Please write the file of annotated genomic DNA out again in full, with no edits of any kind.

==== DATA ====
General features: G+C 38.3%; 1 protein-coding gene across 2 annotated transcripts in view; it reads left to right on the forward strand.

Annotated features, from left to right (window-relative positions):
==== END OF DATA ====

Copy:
General features: G+C 38.3%; 1 protein-coding gene across 2 annotated transcripts in view; it reads left to right on the forward strand.

Annotated features, from left to right (window-relative positions):